Successful, small-scale organic farming in the city

Organic farmer Geoffrey Green of Sparrow Village Farm has created a farming operation on just 0,4ha of land in Maraisburg, Gauteng.

Successful, small-scale organic farming in the city
Geoffrey Green of Sparrow Village Farm checks soil compaction levels by inserting a yardstick into the soil.
Photo: Pieter Dempsey
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Geoffrey Green is a geographer-turned-farmer with a passion for organic farming in the city, an enterprise he runs from Sparrow Village Farm, in Maraisburg, west of Johannesburg. Although he has a mere 0,4ha at his disposal, he has utilised the space optimally and today grows up to 36 different crops, including sweetcorn, butternut, horned cucumber, cabbage, and cauliflower.

While still a geographer, Geoffrey worked on a project that examined the food supply chain. This stirred in him an interest for farming, which later found expression in a new career as an organic urban farmer. This venture was also inspired in part by concern over the distance that food must be transported from the rural farm to the urban fork.

As a geographer, he was well aware of the impact of climate change on farming conditions, and says that transporting food over long distances produces a large carbon footprint. His solution? Farm closer to the city.

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“I did some research and found that on a 5m x 5m piece of ground, you can grow enough food to feed a family,” Geoffrey recalls. “I found this farm and my agreement with the landowner was that my first point of supply was to the orphanage next door– and I’ve proven that farming on a small scale can feed 150 people a day.”

Organic farming in the city

Composting is one of the primary activities on Sparrow Village Farm. Geoffrey ensures that not a single scrap of plant material goes to waste – everything gets composted.

“All the fertilisers I use are natural composted materials supplemented with worm tea and compost from the vermiculture bins,” he explains. The worm tea, diluted to a ratio of 1:20 with water, is applied approximately once a fortnight. Any leftover tea is poured onto the compost heaps.

He also makes his own chemical-free pesticides using garlic, khakibos and cayenne pepper. The garlic and cayenne pepper solution involves crushing two heads of fresh garlic and putting this into a 20l barrel of water for two hours. Two tablespoons of cayenne pepper are added to the water and left to dissolve for four hours.

“If there are no visible signs of insects on the plants, I don’t always add cayenne pepper,” says Geoffrey. To make the khakibos solution, he fills a 210l drum with khakibos, covers this with water and lets it stand for 10 days or until the mixture has turned a dark colour. The khakibos is then removed and the infused liquid is applied to plants.

“Both treatments are put through a sieve before application and applied using a handheld sprayer,” he explains. “The garlic solution is made every Wednesday and applied on a Friday afternoon. I only use the khakibos solution about once a month. The thinking is that by switching between the two treatments, it’ll take longer before the insects become resistant to either one.”

According to Geoffrey, healthy produce relies on healthy soil, and he utilises various methods to keep his soil fertile for his organic farming in the city.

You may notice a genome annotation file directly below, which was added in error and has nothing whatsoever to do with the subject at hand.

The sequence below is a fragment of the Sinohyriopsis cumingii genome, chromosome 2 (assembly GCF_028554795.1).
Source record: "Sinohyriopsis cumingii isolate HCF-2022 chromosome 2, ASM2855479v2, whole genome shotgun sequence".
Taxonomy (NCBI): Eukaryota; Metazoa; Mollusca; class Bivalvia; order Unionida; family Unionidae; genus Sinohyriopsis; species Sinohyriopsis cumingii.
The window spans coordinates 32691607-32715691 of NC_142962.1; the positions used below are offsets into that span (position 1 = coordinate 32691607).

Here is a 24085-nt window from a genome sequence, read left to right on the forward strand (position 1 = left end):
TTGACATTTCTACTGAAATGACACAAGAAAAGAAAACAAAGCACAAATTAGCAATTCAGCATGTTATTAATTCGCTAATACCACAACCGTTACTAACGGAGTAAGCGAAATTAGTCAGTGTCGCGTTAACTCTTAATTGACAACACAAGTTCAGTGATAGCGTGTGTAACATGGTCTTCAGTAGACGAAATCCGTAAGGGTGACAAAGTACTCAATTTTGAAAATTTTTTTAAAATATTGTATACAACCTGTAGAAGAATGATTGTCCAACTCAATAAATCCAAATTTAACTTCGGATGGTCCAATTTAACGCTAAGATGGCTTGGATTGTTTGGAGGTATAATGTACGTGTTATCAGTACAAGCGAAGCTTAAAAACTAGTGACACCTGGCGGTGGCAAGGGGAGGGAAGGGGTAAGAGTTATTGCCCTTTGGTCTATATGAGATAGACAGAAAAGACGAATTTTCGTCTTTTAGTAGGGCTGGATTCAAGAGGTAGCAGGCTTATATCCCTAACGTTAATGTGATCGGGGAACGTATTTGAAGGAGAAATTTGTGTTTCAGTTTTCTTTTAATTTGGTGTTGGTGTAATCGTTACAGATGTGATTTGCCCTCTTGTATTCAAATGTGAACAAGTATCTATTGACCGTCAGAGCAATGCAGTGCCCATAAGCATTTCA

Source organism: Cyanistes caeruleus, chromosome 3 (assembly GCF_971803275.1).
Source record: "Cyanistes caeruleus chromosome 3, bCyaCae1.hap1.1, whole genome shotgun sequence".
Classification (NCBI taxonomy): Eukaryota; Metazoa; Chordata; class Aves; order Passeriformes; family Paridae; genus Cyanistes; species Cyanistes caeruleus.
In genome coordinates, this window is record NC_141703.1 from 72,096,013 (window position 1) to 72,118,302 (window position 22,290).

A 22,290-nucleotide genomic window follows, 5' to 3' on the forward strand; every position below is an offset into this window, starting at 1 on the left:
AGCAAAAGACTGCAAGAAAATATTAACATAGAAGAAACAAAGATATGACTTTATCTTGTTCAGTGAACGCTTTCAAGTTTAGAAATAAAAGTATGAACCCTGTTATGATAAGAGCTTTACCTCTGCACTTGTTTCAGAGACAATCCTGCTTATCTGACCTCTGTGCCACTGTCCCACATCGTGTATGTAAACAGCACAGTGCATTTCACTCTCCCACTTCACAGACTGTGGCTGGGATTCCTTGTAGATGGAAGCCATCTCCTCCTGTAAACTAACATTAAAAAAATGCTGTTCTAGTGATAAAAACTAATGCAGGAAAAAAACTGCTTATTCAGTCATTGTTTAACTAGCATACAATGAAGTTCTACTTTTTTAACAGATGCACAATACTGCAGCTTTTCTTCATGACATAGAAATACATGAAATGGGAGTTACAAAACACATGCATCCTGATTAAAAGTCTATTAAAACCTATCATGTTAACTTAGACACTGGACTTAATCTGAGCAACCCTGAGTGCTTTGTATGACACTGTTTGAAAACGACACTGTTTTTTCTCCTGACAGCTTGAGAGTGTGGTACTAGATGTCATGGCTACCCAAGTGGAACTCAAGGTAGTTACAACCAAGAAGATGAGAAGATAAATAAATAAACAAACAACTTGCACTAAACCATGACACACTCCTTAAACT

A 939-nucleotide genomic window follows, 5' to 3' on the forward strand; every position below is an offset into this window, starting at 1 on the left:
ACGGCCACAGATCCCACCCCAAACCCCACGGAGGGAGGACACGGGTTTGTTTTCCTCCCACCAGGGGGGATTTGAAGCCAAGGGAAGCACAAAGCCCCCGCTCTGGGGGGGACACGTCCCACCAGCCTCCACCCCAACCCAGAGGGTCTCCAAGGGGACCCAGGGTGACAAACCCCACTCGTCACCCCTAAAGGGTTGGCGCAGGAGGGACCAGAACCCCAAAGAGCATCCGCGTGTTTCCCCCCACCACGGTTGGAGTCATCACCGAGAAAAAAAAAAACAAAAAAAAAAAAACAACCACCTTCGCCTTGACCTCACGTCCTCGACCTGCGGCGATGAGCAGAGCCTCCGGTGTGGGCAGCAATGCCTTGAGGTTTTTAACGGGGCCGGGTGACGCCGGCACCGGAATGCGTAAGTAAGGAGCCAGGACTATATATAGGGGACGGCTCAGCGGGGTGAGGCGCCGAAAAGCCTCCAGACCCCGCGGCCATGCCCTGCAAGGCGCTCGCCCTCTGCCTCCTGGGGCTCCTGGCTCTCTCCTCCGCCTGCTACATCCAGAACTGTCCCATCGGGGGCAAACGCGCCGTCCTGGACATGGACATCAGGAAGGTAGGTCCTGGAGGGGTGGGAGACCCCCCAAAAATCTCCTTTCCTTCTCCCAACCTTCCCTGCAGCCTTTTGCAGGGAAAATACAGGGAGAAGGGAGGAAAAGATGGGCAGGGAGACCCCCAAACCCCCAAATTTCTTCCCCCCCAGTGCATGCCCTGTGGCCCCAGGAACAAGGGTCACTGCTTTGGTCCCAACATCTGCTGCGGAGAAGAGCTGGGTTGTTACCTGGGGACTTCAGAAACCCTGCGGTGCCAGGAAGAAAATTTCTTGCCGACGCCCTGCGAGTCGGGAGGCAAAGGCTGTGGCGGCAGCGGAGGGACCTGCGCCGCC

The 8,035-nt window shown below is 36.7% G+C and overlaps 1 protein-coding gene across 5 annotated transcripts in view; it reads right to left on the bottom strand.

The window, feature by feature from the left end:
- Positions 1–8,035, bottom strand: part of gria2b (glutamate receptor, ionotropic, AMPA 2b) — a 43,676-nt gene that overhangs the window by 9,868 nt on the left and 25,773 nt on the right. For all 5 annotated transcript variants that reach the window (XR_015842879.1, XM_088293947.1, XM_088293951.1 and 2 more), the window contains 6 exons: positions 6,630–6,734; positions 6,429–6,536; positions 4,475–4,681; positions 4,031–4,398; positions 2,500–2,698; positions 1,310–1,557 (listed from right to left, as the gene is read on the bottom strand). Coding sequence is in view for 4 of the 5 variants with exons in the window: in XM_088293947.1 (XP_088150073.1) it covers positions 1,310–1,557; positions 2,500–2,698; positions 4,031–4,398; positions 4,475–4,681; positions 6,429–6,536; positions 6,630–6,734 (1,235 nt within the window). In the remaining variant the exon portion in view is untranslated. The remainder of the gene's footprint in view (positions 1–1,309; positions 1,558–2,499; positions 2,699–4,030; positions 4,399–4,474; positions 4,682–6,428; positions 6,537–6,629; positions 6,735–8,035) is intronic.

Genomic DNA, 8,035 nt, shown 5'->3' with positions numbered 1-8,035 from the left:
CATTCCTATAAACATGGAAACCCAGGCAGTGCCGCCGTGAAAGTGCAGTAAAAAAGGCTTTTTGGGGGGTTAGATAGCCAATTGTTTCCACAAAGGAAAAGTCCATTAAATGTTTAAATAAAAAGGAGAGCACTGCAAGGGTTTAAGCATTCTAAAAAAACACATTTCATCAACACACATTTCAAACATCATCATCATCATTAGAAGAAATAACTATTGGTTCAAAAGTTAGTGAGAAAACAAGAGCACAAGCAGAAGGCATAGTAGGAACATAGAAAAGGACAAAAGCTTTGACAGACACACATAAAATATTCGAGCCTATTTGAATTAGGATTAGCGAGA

To check the quality of his soil he will, for example, insert a yardstick into the earth to check the compaction level. “It all comes down to soil quality, maintaining a healthy ecosystem and creating biodiversity in the soil and plants.”

No-till and crop rotation
All Geoffrey’s organic crops are grown under cover in five 6m x 12m and two 10m x 30m tunnels. “I practise intercropping with several different plants such as ginger, garlic and onions for pest control. We also intercrop basil with the tomatoes and peppers, because the insects that like them don’t like basil,” he says. “I estimate that if we could maximise our efforts, we could probably produce 20t per harvest cycle.”

Geoffrey practises no-till and follows a rotation cycle that starts with mustard to produce green mulch, which is worked back into the soil. This is followed by tomato, beans and carrots, and then, after a fallow period, vegetables such as beetroot and kale.

“We use drip irrigation from a borehole, but because the soil has so much organic matter in it, we irrigate for only 40 minutes a day.”

In addition to crops, Sparrow Village Farm also has free-range chickens, with a breeding flock of about 40 hens and eight roosters. Birds are sent for slaughter at about 1,8kg, which is at approximately 10 weeks.

Out of touch

According to Geoffrey, there is a disconnect between people and their food. “Ask children living in cities today where milk or meat comes from and they’ll say it comes from the supermarket.”

He says that as a small-scale, organic farmer he has encountered reluctance from supermarkets to buy food with any imperfections, and consumers too expect produce to be perfect in shape, size and appearance.

“To limit wastage, the imperfect produce get used in products such as sauces or frozen vegetables. But it still means consumers are unaware of the realities that farmers deal with – not every tomato is free of marks on its skin.”

He adds that today’s customers prefer convenience, and want vegetables that have already been washed, chopped and packaged. Although this may make life easier, it adds to the disconnect between people and food, according to Geoffrey. People don’t know where their food comes from; they don’t understand the food system and many do not think about the consequences their food choices have on farmers and the environment, and thus organic farming in the city.

Phone Geoffrey Green on 082 601 4693 or email [email protected]

This article was originally published in the 06 May 2016 issue of Farmer’s Weekly.